SALT LAKE CITY (AP) — Executives of Salt Lake City's two daily newspapers say in new court filings that changes to terms of a joint operating agreement between The Salt Lake Tribune and Deseret News aren't intended to put the Tribune out of business.
The agreement is designed to save the paper, not lead to its demise, John Paton, CEO of Tribune owner Digital First Media, wrote in response to a lawsuit filed last month by a group of former Tribune employees. They argue the deal's terms violate federal antitrust laws and undermine the newspaper's role as an independent voice.
"There are no plans to cease publication of the Tribune today, tomorrow, next week, next month, next year or ever," Paton said in filings Monday.
The U.S. Justice Department is reviewing the changes made in October to the six-decade-old agreement, and the newspapers' parent companies say they are cooperating with federal officials, though the investigation and lawsuit are delaying talks with possible Tribune buyers.
Deseret News CEO Clark Gilbert said going back to the old terms of the deal would not be "commercially practicable nor reasonably possible." The new agreement preserves both newspapers and was entered into in good faith, he said.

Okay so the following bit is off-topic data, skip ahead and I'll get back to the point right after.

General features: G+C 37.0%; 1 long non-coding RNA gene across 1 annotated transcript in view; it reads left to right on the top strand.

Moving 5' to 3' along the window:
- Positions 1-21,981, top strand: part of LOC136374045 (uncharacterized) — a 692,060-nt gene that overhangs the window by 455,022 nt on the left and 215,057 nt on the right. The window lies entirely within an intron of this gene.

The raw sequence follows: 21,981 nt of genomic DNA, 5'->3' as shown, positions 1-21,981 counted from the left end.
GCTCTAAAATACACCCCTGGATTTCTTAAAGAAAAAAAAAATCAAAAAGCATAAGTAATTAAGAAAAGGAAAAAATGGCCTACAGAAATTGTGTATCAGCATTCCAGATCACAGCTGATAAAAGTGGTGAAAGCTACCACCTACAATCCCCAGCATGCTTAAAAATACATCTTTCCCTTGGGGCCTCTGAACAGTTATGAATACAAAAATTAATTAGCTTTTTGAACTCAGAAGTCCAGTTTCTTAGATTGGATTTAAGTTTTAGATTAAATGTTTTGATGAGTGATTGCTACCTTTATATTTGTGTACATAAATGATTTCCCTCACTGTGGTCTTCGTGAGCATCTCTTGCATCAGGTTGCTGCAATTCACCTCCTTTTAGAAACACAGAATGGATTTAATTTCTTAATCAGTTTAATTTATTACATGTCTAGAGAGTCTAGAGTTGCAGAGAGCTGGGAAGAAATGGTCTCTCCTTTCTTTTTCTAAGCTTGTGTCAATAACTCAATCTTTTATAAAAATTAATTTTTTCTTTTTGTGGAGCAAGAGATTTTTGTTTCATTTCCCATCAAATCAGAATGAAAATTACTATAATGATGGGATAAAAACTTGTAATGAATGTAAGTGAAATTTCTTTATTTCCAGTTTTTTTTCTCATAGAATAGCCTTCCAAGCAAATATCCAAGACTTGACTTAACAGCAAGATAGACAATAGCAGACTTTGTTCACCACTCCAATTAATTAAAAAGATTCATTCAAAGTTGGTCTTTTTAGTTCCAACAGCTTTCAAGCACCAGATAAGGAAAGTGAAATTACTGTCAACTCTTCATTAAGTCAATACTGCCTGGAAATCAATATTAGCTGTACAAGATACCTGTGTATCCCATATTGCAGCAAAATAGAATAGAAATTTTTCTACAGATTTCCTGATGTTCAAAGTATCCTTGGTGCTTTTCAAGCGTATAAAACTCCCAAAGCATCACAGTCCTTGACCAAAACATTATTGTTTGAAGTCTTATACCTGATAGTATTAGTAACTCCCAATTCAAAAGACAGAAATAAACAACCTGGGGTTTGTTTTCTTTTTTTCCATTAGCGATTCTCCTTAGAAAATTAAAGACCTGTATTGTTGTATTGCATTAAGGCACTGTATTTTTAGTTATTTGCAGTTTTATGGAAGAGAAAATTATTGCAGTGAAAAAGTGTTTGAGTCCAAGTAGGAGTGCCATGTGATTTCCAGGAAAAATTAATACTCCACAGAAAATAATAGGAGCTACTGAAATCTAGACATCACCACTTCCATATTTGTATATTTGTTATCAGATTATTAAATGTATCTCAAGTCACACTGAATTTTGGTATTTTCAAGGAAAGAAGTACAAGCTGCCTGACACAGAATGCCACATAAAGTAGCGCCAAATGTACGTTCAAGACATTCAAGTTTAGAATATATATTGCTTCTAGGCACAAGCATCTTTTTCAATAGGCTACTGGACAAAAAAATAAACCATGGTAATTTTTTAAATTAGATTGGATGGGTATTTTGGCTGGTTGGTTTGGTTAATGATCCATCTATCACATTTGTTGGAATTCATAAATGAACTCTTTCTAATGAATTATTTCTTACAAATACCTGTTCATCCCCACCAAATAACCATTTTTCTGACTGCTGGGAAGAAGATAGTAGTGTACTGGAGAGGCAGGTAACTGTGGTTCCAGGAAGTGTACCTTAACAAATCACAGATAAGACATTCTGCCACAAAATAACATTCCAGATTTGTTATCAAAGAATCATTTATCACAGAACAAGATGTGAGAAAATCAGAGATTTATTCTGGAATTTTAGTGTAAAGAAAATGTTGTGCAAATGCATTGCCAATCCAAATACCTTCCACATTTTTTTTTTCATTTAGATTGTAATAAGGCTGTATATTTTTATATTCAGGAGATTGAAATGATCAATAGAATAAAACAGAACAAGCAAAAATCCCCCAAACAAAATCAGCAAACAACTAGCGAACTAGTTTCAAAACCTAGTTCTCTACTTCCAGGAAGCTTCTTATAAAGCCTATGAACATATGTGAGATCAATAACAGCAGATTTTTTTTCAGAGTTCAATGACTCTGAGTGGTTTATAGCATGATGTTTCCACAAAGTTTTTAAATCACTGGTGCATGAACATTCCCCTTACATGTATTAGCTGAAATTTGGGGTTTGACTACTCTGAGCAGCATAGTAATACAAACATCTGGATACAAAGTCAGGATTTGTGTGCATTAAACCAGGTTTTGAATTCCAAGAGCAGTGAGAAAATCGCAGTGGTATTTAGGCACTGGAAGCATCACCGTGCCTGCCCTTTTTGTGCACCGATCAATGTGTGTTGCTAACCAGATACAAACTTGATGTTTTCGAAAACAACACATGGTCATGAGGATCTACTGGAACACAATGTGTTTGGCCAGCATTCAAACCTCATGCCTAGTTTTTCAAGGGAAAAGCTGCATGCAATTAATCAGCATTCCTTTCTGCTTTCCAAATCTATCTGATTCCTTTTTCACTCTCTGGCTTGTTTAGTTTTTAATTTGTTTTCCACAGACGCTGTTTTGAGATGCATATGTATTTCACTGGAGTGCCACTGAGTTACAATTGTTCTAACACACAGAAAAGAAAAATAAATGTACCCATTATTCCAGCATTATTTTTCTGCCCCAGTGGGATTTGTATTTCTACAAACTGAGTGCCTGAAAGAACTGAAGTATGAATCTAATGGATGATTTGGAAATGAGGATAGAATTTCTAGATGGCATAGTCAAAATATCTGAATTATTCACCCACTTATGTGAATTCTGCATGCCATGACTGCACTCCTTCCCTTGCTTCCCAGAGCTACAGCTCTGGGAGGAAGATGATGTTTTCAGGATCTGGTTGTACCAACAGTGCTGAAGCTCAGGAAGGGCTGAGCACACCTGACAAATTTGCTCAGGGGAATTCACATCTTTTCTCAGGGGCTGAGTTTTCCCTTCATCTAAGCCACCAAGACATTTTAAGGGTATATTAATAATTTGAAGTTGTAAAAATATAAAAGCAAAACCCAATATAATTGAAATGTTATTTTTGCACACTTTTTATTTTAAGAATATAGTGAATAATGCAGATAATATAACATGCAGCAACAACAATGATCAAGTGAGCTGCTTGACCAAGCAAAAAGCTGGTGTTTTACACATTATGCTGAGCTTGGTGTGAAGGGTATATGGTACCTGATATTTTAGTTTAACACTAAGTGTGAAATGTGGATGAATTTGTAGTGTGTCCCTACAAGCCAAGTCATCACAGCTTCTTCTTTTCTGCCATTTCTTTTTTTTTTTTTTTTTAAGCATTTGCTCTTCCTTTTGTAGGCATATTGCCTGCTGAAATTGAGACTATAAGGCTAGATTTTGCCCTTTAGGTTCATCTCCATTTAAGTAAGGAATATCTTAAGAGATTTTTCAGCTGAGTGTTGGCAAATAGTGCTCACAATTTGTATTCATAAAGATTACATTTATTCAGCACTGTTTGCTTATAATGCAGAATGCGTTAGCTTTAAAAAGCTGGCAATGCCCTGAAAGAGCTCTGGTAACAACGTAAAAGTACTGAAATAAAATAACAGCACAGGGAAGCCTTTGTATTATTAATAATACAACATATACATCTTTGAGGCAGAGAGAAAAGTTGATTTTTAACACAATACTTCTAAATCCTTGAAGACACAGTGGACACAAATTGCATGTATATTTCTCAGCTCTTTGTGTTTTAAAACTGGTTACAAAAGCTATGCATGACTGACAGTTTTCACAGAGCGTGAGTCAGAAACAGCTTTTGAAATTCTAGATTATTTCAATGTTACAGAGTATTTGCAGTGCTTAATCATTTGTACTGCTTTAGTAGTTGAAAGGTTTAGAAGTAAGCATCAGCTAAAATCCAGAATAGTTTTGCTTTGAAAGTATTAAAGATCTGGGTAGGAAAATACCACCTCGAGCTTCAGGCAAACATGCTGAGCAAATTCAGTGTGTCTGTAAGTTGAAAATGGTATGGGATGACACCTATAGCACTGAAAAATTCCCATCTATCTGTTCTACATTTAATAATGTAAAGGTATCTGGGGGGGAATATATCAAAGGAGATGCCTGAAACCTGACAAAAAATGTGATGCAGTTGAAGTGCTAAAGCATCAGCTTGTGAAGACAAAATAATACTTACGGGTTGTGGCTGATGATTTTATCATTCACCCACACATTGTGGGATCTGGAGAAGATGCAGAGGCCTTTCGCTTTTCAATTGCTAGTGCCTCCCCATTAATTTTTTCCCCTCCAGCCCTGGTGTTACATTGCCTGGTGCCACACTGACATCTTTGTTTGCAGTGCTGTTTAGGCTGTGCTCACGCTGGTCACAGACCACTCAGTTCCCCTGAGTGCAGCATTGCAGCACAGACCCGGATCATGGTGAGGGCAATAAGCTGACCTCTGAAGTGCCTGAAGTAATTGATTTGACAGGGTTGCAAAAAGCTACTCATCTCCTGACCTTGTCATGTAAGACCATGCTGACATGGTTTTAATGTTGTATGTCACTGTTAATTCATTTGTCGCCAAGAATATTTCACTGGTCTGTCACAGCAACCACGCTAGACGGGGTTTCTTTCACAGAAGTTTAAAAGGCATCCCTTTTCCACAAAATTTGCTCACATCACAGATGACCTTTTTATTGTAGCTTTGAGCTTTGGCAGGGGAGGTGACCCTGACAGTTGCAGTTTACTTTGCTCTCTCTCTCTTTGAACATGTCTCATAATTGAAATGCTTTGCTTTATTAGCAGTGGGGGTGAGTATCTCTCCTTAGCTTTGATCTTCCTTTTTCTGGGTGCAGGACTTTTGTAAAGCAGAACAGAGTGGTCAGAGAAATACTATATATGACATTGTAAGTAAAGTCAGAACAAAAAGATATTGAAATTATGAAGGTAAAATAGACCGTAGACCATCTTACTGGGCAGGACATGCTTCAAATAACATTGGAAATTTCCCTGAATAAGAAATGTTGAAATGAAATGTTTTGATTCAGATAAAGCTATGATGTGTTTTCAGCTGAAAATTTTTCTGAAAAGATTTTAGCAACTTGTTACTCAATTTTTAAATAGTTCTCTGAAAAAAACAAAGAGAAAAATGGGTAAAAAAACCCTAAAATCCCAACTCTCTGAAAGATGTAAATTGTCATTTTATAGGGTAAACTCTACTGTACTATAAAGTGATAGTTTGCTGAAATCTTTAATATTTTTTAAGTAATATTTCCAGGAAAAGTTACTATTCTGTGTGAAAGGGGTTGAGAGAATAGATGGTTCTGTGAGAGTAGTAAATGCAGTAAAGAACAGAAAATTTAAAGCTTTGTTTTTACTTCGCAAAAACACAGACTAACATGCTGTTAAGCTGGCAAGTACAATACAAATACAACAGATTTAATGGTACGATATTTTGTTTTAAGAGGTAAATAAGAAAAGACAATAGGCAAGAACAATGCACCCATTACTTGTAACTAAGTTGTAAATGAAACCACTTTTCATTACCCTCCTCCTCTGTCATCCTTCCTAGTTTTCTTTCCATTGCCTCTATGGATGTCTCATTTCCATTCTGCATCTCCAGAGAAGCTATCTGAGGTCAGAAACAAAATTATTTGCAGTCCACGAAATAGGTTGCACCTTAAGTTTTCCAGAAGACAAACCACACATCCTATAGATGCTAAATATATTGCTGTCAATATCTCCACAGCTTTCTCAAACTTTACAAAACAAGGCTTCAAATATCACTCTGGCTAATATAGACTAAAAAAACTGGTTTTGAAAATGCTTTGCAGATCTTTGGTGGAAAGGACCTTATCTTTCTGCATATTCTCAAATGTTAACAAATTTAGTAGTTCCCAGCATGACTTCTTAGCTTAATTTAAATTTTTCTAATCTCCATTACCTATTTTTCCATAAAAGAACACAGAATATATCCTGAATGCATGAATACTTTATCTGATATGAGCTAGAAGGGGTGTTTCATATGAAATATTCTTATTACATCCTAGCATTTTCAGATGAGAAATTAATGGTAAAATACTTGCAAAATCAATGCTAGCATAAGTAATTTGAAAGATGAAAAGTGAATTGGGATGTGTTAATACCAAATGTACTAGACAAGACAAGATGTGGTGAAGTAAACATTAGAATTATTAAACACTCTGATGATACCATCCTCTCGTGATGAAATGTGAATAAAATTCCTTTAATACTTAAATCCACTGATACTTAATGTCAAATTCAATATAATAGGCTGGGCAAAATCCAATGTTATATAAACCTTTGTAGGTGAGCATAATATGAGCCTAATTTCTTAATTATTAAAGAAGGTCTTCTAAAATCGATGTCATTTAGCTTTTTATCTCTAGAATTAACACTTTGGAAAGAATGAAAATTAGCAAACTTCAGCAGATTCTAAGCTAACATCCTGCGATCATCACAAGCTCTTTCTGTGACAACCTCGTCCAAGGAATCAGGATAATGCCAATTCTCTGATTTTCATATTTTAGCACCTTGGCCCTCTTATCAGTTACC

It shouldn't be scrapped because of groups "who do not understand the financial and managerial challenges of print and digital publishing in today's Salt Lake City environment," Gilbert wrote.
The group bringing the lawsuit, Utah Newspaper Project, argued that the revised agreement gives too much control to the Deseret News, which is owned by a for-profit arm of The Church of Jesus Christ of Latter-day Saints.
Under the new terms, the Deseret News purchased the Tribune's share of a printing plant and gets 70 percent of the profits from the newspapers' joint print advertising and circulation businesses. The old profit split was 58 percent for the Tribune and 42 percent for the Deseret News.
The group said the agreement gives the Tribune too little revenue to publish its print edition long term and also jeopardizes its website, which relies on print revenue.
The deal also threatens the newspaper's independence by giving the Deseret News veto power over any potential purchaser of the Tribune, the group said.
In a joint filing Monday by the newspapers' parent companies, attorneys say the veto has been in the joint operating agreement since 2001.
The attorneys say the lawsuit and federal inquiry are delaying discussions with possible Tribune buyers, including Jon Huntsman Sr. The industrialist and philanthropist says he's a "strong member" of the Mormon church but believes it would not be in the best interests of Utah residents if a church-owned newspaper dominated state news.
Paton said dissolving the new terms would be "potentially fatal" to the Tribune, forcing disruptions to a new strategy that has put the emphasis on making profits from digital advertising.